Although designed in Germany, it was assembled in Liechtenstein and imported to the United States by Kling Photo Corporation of New York. In 1955, the retail price for the f/3.5 type E was $89.95 and the D was $114.95. In 1958 when the f/2.8 versions were released, the prices for the types E and D increased to $119.50 and $139.50. Each of these prices compare to $865, $1100, $1060, and $1240 today.
I was really impressed by what this lens could do on film, but I was even more curious to see what it could do on my digital mirrorless, so I promptly ordered an Alpa -> Fuji X-mount adapter on Amazon and mounted it to my Fujifilm X-T20. The sharpness and ease of switching from infinity focus to extreme close-ups was a game changer for me. Especially when it came to shooting the “beauty pics” of the cameras for this site.
Ever since late 2015, I have been using some type of classic film lens for every picture of a camera I’ve reviewed. My thought on this was that although I was shooting digital images, there would be a bit of “street cred” by using a classic film lens. I bounced around between various Nikkor lenses and M42 screw mount lenses, before eventually settling on an Asahi Super-Takumar 55mm f/1.8 lens from my Pentax Sv. Not only is that an incredibly sharp lens, but I liked that it had an “Auto/Man” switch that allowed me to flick the lens between wide open for sharp focusing, but also to stop it down quickly for shots.
I used to shoot a Nikon D7000 DSLR which when using an M42 lens, loses infinity focus, but gives a slight macro effect. But sometimes I wanted to get closer, and for that I’d have to keep switching M42 extension tubes. With the X-T20, I overcame this with an M42 Helicoid adapter that allowed me to get closeups without having to use extension tubes, but it wasn’t elegant as I’d have to switch between the lens’s focus ring and the helicoid’s ring.
With the Makro-Kilar, I found the perfect compromise as I could focus as close as I wanted with a single focusing ring. Not only that, but the slightly wider 40mm focal length improved depth of field compared to the 55mm length on the Takumar. Both my Nikon D7000 and Fujifilm X-T20 cameras use APS-C crop sensors which multiply the focal length by 1.5x, but still, a 60mm focal length is easier to work with than 82.5mm.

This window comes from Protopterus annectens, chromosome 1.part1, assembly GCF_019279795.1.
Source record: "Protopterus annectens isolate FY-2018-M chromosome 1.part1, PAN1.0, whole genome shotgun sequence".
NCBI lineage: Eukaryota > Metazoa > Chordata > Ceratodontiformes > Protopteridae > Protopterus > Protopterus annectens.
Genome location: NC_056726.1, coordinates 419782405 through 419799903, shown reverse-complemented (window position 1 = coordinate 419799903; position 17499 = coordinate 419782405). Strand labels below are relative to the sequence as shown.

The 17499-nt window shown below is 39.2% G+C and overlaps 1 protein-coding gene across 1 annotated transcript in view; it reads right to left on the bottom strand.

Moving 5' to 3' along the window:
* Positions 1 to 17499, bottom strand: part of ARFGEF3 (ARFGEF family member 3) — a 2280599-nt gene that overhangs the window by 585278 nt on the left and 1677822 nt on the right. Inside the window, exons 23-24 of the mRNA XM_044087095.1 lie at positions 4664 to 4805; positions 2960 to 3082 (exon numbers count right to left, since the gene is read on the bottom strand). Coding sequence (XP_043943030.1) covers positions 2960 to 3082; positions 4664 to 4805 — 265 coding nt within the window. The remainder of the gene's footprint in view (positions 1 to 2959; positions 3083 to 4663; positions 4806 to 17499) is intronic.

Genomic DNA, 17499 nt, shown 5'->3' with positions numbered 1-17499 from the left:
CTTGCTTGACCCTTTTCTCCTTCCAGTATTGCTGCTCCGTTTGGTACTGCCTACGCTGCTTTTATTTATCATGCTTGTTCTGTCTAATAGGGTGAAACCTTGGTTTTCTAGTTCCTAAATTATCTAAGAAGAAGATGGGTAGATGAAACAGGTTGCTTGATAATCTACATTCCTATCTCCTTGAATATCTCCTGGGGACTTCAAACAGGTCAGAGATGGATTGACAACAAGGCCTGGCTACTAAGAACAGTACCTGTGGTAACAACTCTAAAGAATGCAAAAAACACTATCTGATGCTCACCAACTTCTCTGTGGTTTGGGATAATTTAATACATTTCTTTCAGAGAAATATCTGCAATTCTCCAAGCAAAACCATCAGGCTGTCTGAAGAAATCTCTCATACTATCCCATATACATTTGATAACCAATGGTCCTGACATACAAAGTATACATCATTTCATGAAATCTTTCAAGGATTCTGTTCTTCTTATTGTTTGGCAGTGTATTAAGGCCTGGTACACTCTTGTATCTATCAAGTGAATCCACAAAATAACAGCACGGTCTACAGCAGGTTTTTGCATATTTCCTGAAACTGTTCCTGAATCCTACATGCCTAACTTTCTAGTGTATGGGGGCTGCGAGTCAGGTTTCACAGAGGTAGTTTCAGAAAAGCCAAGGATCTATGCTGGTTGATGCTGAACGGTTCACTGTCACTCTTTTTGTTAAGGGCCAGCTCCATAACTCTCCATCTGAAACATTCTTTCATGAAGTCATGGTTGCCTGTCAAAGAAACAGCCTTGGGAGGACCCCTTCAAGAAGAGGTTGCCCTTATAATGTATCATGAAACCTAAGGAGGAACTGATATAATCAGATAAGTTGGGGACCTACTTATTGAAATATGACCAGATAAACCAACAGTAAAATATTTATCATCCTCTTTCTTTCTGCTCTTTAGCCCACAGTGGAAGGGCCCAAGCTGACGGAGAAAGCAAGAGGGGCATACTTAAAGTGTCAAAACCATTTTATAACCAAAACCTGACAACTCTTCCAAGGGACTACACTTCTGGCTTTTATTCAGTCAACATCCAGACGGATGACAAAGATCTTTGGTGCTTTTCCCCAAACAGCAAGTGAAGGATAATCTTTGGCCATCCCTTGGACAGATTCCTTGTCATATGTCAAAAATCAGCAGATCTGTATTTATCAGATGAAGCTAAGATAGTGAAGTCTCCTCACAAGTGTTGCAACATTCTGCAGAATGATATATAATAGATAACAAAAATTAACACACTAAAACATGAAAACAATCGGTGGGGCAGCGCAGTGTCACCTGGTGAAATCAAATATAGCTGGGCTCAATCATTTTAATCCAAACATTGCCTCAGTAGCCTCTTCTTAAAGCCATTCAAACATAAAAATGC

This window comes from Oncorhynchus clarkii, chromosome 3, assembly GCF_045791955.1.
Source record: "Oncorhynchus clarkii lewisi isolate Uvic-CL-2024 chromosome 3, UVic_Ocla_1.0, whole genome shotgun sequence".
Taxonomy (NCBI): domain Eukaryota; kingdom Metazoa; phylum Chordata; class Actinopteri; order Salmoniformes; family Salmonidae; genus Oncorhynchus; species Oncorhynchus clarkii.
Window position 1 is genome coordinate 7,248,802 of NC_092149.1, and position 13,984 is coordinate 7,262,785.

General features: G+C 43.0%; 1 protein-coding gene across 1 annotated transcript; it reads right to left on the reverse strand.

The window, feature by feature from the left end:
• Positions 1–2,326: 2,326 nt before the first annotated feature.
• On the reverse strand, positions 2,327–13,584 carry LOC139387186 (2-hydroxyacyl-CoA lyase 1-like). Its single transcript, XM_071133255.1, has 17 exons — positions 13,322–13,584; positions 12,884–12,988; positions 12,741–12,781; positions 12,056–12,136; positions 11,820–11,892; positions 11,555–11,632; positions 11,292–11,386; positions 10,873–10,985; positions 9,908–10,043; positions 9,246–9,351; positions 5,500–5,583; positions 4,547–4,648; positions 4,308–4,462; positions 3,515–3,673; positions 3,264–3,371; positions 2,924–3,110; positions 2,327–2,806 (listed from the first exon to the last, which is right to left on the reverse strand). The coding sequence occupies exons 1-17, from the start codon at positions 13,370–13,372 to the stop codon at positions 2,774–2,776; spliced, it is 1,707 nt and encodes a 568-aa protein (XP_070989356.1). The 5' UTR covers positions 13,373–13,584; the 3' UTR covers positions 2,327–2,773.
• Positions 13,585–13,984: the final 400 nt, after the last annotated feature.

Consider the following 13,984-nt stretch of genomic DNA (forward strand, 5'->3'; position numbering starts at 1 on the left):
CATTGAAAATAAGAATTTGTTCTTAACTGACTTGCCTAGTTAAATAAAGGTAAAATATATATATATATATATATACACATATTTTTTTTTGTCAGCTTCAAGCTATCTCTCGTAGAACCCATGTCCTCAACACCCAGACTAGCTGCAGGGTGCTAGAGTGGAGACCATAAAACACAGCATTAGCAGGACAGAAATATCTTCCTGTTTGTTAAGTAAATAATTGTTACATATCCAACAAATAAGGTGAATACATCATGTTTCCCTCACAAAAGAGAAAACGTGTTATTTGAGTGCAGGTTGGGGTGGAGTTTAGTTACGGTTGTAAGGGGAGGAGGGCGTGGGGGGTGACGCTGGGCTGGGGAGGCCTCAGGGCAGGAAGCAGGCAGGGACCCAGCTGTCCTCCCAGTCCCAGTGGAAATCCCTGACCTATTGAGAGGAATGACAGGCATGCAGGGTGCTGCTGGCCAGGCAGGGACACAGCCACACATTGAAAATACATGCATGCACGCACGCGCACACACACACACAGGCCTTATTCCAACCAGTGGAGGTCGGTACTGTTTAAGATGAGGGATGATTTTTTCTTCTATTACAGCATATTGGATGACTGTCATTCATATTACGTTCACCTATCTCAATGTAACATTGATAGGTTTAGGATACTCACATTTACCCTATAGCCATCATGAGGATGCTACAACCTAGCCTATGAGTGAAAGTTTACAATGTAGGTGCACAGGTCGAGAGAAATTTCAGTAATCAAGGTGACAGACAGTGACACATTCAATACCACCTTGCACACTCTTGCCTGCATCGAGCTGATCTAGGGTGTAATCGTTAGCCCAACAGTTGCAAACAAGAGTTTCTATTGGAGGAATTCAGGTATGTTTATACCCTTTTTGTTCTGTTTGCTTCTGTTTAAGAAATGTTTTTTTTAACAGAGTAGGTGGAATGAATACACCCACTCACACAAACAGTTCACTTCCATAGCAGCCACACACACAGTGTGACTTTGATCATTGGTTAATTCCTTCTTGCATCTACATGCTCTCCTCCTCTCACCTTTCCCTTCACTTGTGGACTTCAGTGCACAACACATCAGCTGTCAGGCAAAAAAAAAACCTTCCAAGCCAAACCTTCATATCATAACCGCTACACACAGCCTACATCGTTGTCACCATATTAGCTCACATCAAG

Upon seeing the first results from my Makro-Kilar to digital combination, I was immediately impressed and that lens has since become my go to lens for camera beauty shots. Any review that I’ve posted on this site where I took the pictures from roughly September 2018 or later have been shot with the Makro-Kilar. It is a perfect classic lens and camera combination and meets all of my needs. I’ll sell the Alpa camera it came with before I’d ever part with this lens.
Here are a couple of sample shots done with this lens and camera combination, but if you want to see more, almost every review I’ve posted in the past 6+ months has images shot with this lens.
In this, the 40th edition of Keppler’s Vault, I am trying something new with the article. Instead of a gallery of JPG images of each page of the article that some readers have reported are difficult to read, I am presenting them all together in a single PDF file. You can open this PDF full size in your browser, or download it to your device using the link in the bottom toolbar if you wish.
Please let me know what you think of this change as I can always go back to the JPG gallery.
All scans used with permission by Marc Bergman, 2019.